At the 589-bed Brighton Rehabilitation and Welfare Center in Beaver County, where more than 80 resident deaths from covid-19 have been reported, the staff vaccination rate has hovered at 39%.

Only two facilities in western Pennsylvania – UPMC McKeesport Longterm Care, with 18 beds, and Promedica Skilled Nursing & Rehab in Ross, with 200 beds – report that all staff have been vaccinated.

Matt Yarnell, president of SEIU HealthcarePA, which represents about 6,000 nursing home workers in 110 facilities across the state, including Westmoreland Manor and Brighton, said his members have seen the toll of the virus up close and personal personal.

“As a union, I know at least six of our caregivers who have passed away,” Yarnell said.

He said the union had recommended that all essential workers be vaccinated.

But he said it’s important to talk to workers and address their concerns. He said some have postponed it due to lack of access and transportation to vaccination sites. Others fear losing their pay if they have to take time off to get vaccinated and fear being forced to use sick leave if they suffer from side effects.

For some, distrust of vaccines in general is a major factor in their decision not to be vaccinated.

Crystal Timko, 65, of Versailles North left her post at the Murrysville Rehabilitation and Wellness Center last year after 22 years as a certified nursing assistant, long before the vaccine was available. Fear of covid-19 has nothing to do with her decision, and she sympathizes with caregivers who refuse to be vaccinated. She decided not to do it, despite her children’s pleas, and seeing her husband tested positive.

“I don’t believe it,” she said.

Impactful care

Industry professional associations fear that vaccination mandates will exacerbate an already critical nursing shortage.

Zach Shamberg, president and CEO of the Pennsylvania Health Care Association, a Harrisburg-based trade association that represents more than 200 for-profit facilities, said its members say employees are wary of government, a previous infection that has left them with antibodies to the virus and concerns that the vaccine will affect their fertility – a fear experts say is unfounded – is among the main objections to vaccination warrants.

He said some facilities are not accepting new residents because they cannot staff beds.

“We have a real problem with access to care,” Shamberg said.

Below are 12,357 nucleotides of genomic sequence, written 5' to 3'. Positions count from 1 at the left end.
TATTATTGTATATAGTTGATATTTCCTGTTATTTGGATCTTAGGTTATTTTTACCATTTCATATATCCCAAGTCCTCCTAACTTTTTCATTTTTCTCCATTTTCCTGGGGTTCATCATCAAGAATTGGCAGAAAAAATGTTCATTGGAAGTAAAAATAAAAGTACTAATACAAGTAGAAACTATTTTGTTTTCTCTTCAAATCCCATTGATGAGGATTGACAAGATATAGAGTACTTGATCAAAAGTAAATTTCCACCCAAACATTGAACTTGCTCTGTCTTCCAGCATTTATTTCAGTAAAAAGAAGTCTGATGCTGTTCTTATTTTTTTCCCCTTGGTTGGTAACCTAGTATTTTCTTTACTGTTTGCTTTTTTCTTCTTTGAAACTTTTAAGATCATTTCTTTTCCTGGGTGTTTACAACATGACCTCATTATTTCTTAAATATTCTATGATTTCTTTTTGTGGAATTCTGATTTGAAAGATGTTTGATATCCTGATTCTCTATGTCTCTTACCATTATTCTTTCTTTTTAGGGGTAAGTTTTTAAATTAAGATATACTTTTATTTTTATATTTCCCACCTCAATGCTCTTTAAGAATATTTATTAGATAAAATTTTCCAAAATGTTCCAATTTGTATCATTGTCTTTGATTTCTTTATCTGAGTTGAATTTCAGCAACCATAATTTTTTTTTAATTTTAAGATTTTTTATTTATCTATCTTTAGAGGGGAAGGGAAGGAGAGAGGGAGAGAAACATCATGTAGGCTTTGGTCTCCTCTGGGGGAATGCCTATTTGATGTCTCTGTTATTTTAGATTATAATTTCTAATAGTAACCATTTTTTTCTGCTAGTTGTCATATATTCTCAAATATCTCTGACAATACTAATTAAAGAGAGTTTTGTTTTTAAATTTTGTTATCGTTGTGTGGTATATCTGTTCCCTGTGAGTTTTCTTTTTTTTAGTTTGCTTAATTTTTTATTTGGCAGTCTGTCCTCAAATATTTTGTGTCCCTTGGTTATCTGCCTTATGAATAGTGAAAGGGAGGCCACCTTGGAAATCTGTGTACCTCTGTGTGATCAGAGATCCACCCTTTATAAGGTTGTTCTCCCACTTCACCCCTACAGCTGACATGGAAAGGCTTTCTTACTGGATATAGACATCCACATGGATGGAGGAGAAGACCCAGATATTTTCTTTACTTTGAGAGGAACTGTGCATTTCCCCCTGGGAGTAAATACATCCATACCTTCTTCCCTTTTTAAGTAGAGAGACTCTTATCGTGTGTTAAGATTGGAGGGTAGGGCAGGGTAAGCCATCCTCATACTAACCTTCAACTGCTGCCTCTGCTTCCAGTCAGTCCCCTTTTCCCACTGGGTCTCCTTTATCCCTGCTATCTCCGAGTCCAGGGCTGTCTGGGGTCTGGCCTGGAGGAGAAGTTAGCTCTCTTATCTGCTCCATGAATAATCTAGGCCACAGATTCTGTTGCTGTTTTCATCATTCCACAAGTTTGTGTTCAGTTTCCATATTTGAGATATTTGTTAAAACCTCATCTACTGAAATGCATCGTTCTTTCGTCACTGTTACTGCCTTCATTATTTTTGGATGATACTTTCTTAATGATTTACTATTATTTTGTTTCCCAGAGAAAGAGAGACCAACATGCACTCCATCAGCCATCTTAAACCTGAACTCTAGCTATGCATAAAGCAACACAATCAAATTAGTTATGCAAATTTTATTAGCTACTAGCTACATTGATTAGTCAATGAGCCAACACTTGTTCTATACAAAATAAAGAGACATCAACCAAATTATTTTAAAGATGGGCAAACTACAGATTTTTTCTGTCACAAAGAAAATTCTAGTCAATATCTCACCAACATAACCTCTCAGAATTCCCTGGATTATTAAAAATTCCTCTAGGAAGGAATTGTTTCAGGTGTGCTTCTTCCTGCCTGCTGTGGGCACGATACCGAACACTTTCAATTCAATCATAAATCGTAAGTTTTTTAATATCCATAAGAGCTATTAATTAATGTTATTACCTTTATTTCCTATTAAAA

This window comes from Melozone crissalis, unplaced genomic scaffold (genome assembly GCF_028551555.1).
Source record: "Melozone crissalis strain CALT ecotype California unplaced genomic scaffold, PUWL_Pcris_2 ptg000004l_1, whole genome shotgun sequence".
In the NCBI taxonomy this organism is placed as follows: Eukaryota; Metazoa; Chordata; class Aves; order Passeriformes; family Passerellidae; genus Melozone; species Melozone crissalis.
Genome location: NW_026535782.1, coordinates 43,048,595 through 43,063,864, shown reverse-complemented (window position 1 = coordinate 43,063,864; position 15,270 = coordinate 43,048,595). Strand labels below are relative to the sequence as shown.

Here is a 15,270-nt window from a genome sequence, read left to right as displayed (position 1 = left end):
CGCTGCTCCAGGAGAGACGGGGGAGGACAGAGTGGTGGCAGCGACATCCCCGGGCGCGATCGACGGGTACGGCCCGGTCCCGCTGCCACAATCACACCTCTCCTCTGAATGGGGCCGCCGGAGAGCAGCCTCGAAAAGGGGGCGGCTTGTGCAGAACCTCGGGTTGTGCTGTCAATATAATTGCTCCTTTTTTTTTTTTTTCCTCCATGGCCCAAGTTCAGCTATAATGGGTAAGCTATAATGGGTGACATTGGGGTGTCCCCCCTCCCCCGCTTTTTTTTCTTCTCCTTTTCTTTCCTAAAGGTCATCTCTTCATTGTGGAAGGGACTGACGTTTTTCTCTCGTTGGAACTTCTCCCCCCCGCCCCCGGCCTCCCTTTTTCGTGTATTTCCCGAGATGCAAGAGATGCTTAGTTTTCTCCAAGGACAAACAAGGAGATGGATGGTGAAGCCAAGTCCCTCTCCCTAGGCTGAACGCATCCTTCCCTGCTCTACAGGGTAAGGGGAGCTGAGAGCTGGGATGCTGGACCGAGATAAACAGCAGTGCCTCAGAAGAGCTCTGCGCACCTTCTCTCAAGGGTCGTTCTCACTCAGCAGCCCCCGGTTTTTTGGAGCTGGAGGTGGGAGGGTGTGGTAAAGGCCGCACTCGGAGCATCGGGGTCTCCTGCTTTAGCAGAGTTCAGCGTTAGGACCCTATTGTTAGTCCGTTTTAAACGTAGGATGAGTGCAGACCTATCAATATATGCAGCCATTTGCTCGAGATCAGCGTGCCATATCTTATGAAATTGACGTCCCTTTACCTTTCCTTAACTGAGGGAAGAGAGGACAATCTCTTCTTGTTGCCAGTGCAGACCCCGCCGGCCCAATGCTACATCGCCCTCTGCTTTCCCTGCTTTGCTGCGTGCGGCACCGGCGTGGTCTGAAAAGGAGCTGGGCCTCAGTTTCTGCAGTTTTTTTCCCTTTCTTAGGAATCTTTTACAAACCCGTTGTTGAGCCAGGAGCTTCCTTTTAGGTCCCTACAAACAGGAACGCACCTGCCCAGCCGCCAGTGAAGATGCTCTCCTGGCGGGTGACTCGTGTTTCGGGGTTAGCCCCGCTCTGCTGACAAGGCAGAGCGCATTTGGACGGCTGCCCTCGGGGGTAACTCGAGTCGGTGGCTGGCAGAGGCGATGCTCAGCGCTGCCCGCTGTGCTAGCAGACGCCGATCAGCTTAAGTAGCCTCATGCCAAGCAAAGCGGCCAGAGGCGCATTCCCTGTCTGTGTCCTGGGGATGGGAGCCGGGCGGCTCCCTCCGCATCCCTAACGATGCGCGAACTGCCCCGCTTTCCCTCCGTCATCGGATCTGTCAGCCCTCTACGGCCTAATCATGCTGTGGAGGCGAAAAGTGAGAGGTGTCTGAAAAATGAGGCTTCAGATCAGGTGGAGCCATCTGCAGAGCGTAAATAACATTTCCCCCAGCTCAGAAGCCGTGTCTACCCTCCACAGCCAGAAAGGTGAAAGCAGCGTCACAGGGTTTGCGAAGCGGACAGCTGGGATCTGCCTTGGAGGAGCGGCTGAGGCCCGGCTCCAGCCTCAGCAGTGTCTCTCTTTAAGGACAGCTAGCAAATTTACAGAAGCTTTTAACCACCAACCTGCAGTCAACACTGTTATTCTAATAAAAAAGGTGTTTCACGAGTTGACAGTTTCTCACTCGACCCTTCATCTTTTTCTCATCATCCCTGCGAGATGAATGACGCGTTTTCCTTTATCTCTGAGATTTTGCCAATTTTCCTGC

He said 74% of association members who took a survey last month said they had to limit or suspend admissions in the past six months. He cited an unnamed owner in western Pennsylvania who said his nursing homes had had to turn down 80% of hospital referrals in recent weeks due to a staff shortage.

Its members say proposed regulatory changes that would increase minimum staffing levels for nursing homes in the state from 2.7 nursing hours per patient per day to 4.1 hours would further exacerbate the crisis.

Industry officials cite the Charles Morris Nursing & Rehabilitation Center in Pittsburgh, which closed this year, as an example.

The popular Squirrel Hill nonprofit operated by the Jewish Association on Aging closed last winter, citing the impact of the pandemic, low state and federal reimbursements and a growing trend in Home Care.

Christina Carden of LeadingAge PA, a group that represents operators of nonprofit nursing homes in Pennsylvania, said her group supported the federal mandate but, like Shamberg’s group, feared it would worsen nursing shortages. workforce.

“Nursing facilities, in particular, face a significant challenge in more than one way to fulfill this mandate, and it is highly likely that we will see more out-of-state sales, closed doors and beds. offline in Pennsylvania as a result of expected mandates and regulatory changes for the long-term care industry, ”she said.

Even facilities that meet immunization targets struggle to maintain staffing levels.

Redstone Highlands has posted signs outside its facilities advertising $ 35 an hour for nurses, even allowing them to choose their hours.

It’s a sign of the times, apparently.

“There is no one who does not have vacancies for registered nurses,” Dickson said.

Deb Erdley is a writer for Tribune-Review. You can contact Deb at 724-850-1209, [email protected] or via Twitter .